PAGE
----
By LANCE GAY
Scripps Howard News Service
April 13, 2006
State lawmakers say they are concerned about the increasing reach of federal authorities into their jurisdictions - especially by a Republican-controlled Congress elected on a platform that promised to lessen Washington's influence over the daily lives of Americans.
The National Conference of State Legislatures (NCSL) counts 72 measures in this Congress that would usurp state authority - a 35 percent increase over measures the group counted in January.
Michael Balboni, a Republican state senator from New York, said it's not just Congress but the federal bureaucracy in general that is treading on state toes. And he said he is mystified by the change in philosophy in Washington under the control of his party.
"This is full of irony for a party that professes about a return to the constitutional sharing of power," he said. He said the Founding Fathers intended for the states to drive issues not specifically given to the federal government.
Balboni links the changing attitudes increasing Washington's powers to the post-9/11 drive to secure America. He said the trend covers an array of issues - such as a new law limiting sales of over-the-counter cold remedies containing pseudo-ephedrine, which was part of the Patriot Act renewal; congressional moves to regulate what can be put on food labels; and proposed federal mattress-flammability standards that specifically ban states from enacting tougher measures.
"Congress is very active taking over on a whole array of issues," he said.
State lawmakers are furious about legislation that passed the House this year that would expand the authority of the U.S. Food and Drug Administration to decide what can be put on food labels. The legislation sought by the food industry was largely aimed at overturning a California referendum requiring point-of-purchase labels on foods containing chemicals known to cause cancer or birth defects.
But the NCSL said the proposed law could also override a number of other long-standing food-safety laws in several states requiring warning labels on raw shellfish, and concerning egg safety in Pennsylvania and Illinois. It also threatens to undermine a law in Alaska requiring the labeling of any genetically altered fish or fish products, the group says.
State lawmakers said the requirement in the legislation that they get prior approval for any food-label law from the FDA would hamper their ability to deal with any new food-borne pathogens that scientists may find, or deal quickly with any other issues the federal government hasn't addressed.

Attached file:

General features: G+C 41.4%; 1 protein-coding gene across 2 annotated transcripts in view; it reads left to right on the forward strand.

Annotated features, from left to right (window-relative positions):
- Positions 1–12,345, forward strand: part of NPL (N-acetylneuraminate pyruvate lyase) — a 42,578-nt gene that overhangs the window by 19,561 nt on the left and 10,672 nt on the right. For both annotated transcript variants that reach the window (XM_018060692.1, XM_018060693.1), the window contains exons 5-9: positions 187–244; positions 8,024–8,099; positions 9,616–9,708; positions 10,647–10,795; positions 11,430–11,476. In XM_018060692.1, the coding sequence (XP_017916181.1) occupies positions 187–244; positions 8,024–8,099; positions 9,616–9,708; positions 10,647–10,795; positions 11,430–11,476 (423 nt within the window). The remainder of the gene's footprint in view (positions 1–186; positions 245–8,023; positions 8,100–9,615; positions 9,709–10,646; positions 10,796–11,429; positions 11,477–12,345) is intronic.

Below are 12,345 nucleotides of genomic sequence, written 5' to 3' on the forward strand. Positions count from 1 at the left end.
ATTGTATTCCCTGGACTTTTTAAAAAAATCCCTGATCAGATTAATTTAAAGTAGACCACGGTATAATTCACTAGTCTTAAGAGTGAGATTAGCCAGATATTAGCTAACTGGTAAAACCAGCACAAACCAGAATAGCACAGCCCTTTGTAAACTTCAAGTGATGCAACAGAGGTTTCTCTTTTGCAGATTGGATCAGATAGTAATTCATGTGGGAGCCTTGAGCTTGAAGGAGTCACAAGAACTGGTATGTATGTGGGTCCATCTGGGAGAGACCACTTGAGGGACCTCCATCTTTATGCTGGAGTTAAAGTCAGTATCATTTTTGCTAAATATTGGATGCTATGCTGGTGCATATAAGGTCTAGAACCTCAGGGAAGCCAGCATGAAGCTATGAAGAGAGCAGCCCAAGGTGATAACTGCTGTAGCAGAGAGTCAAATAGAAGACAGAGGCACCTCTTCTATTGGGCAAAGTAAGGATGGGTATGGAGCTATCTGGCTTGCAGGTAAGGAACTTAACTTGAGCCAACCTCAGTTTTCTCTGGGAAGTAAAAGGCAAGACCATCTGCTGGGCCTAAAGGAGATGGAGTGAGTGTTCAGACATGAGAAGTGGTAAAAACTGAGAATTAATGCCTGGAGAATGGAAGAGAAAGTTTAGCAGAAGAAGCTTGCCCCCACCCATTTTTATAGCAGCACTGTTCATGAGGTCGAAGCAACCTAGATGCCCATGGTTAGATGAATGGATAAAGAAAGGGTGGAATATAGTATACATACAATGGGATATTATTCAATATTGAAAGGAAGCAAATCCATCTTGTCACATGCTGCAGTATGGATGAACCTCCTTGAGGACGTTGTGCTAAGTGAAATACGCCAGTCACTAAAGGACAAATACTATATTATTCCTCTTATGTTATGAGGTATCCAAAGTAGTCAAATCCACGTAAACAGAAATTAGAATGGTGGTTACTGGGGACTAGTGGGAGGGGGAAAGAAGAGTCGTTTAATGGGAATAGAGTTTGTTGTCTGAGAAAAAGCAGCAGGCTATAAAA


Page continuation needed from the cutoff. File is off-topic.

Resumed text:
But Cal Dooley, president of the Food Products Association, disagreed. "Federal pre-emption is an argument of convenience,'' he said. He said consumers would benefit if only one standard was used for labeling nationwide.
States are also alarmed that Congress wants to require states and local governments to bear the burden of enforcing any new immigration laws Congress is considering. For example, House-passed measures allowing for felony prosecution of illegal immigrants would require that state and local police detain such immigrants. Under current laws, illegal presence is not a criminal offense, and so police do not hold illegals for immigration violations alone.
In the wake of Hurricane Katrina, Congress is also considering new "good Samaritan" laws that would give immunity from lawsuits to disaster-relief volunteers or employers, even in cases of gross negligence. States already provide relief from lawsuits to nonprofits, but not if willful, wanton or reckless misconduct resulted in injuries.
Don Balfour, chairman of the Republican caucus in the Georgia state Senate and head of an NSCL committee monitoring federal pre-emption, said that encroaching on state powers discourages states from experimenting with new solutions to problems.
"These unwarranted power grabs by the federal government subvert the federal system, choke off innovation, and ignore diversity among states," he said.
State lawmakers complain that Congress still hasn't come up with promised funding for changes ordered by the Real ID Act, which requires motor-vehicle administrations to issue new tamper-proof driver's licenses and directs counties to take new steps to protect the authenticity of birth certificates.
Additionally, state legislators protest that federal agencies also are considering regulations that would wipe out long-standing laws in states. For example: Proposals by the National Highway Transportation Safety Administration involving crush-proof standards for sport utility vehicles. Such regulations would override product liability laws in states that hold automobile manufacturers to a stricter standard than what the federal government is seeking.
A spokesman for the highway administration said the rule was only a proposal, and that the agency has already received many objections to it from lawyers.
Texas state Sen. Leticia Van de Putte, a Democrat, said the federal government seems to have adopted "a one-size-fits-all approach to public policy" that restricts the ability of state elected officials to come up with solutions.
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